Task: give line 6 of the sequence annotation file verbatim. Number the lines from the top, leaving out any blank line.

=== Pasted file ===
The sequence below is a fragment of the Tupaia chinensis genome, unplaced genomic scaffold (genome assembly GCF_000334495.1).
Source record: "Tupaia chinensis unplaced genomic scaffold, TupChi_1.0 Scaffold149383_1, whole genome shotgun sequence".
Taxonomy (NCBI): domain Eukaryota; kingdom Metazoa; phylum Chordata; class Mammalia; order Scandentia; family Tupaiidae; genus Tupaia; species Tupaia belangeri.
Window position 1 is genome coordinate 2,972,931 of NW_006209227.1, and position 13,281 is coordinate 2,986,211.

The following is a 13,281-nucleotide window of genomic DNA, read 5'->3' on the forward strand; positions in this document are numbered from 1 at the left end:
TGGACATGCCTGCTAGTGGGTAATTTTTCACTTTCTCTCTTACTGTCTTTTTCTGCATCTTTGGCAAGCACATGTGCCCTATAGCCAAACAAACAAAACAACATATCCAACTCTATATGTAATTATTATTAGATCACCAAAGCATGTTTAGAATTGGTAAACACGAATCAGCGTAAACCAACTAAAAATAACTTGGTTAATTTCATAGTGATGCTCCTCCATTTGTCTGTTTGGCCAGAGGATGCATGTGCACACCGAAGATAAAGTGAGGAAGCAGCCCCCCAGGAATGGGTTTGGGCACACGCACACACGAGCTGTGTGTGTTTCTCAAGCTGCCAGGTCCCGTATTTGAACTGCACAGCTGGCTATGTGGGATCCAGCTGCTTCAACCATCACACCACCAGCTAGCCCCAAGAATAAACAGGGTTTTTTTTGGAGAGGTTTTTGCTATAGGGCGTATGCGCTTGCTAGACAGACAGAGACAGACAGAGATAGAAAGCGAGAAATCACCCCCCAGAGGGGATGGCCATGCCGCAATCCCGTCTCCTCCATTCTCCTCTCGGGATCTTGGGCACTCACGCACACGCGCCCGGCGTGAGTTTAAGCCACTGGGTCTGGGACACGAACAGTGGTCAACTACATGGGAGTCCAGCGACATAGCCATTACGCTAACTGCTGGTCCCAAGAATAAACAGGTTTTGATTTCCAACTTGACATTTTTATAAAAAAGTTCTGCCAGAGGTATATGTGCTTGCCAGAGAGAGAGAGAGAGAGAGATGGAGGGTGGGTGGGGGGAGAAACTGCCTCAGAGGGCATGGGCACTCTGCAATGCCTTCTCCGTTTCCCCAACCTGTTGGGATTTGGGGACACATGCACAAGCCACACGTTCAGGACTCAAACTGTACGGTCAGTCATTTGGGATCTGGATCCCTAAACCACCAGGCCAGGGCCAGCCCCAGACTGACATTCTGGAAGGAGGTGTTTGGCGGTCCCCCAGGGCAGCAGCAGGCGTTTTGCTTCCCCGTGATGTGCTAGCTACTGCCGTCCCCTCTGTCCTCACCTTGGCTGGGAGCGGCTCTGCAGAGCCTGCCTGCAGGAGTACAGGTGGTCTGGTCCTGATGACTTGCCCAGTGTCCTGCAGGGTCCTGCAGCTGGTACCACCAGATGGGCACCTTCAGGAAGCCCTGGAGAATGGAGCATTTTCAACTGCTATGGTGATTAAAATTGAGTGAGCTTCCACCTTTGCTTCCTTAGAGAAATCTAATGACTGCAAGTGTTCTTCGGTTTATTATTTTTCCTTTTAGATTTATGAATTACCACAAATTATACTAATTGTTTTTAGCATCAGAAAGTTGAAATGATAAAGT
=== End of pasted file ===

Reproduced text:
TGGACATGCCTGCTAGTGGGTAATTTTTCACTTTCTCTCTTACTGTCTTTTTCTGCATCTTTGGCAAGCACATGTGCCCTATAGCCAAACAAACAAAACAACATATCCAACTCTATATGTAATTATTATTAGATCACCAAAGCATGTTTAGAATTGGTAAACACGAATCAGCGTAAACCAACTAAAAATAACTTGGTTAATTTCATAGTGATGCTCCTCCATTTGTCTGTTTGGCCAGAGGATGCATGTGCACACCGAAGATAAAGTGAGGAAGCAGCCCCCCAGGAATGGGTTTGGGCACACGCACACACGAGCTGTGTGTGTTTCTCAAGCTGCCAGGTCCCGTATTTGAACTGCACAGCTGGCTATGTGGGATCCAGCTGCTTCAACCATCACACCACCAGCTAGCCCCAAGAATAAACAGGGTTTTTTTTGGAGAGGTTTTTGCTATAGGGCGTATGCGCTTGCTAGACAGACAGAGACAGACAGAGATAGAAAGCGAGAAATCACCCCCCAGAGGGGATGGCCATGCCGCAATCCCGTCTCCTCCATTCTCCTCTCGGGATCTTGGGCACTCACGCACACGCGCCCGGCGTGAGTTTAAGCCACTGGGTCTGGGACACGAACAGTGGTCAACTACATGGGAGTCCAGCGACATAGCCATTACGCTAACTGCTGGTCCCAAGAATAAACAGGTTTTGATTTCCAACTTGACATTTTTATAAAAAAGTTCTGCCAGAGGTATATGTGCTTGCCAGAGAGAGAGAGAGAGAGAGATGGAGGGTGGGTGGGGGGAGAAACTGCCTCAGAGGGCATGGGCACTCTGCAATGCCTTCTCCGTTTCCCCAACCTGTTGGGATTTGGGGACACATGCACAAGCCACACGTTCAGGACTCAAACTGTACGGTCAGTCATTTGGGATCTGGATCCCTAAACCACCAGGCCAGGGCCAGCCCCAGACTGACATTCTGGAAGGAGGTGTTTGGCGGTCCCCCAGGGCAGCAGCAGGCGTTTTGCTTCCCCGTGATGTGCTAGCTACTGCCGTCCCCTCTGTCCTCACCTTGGCTGGGAGCGGCTCTGCAGAGCCTGCCTGCAGGAGTACAGGTGGTCTGGTCCTGATGACTTGCCCAGTGTCCTGCAGGGTCCTGCAGCTGGTACCACCAGATGGGCACCTTCAGGAAGCCCTGGAGAATGGAGCATTTTCAACTGCTATGGTGATTAAAATTGAGTGAGCTTCCACCTTTGCTTCCTTAGAGAAATCTAATGACTGCAAGTGTTCTTCGGTTTATTATTTTTCCTTTTAGATTTATGAATTACCACAAATTATACTAATTGTTTTTAGCATCAGAAAGTTGAAATGATAAAGT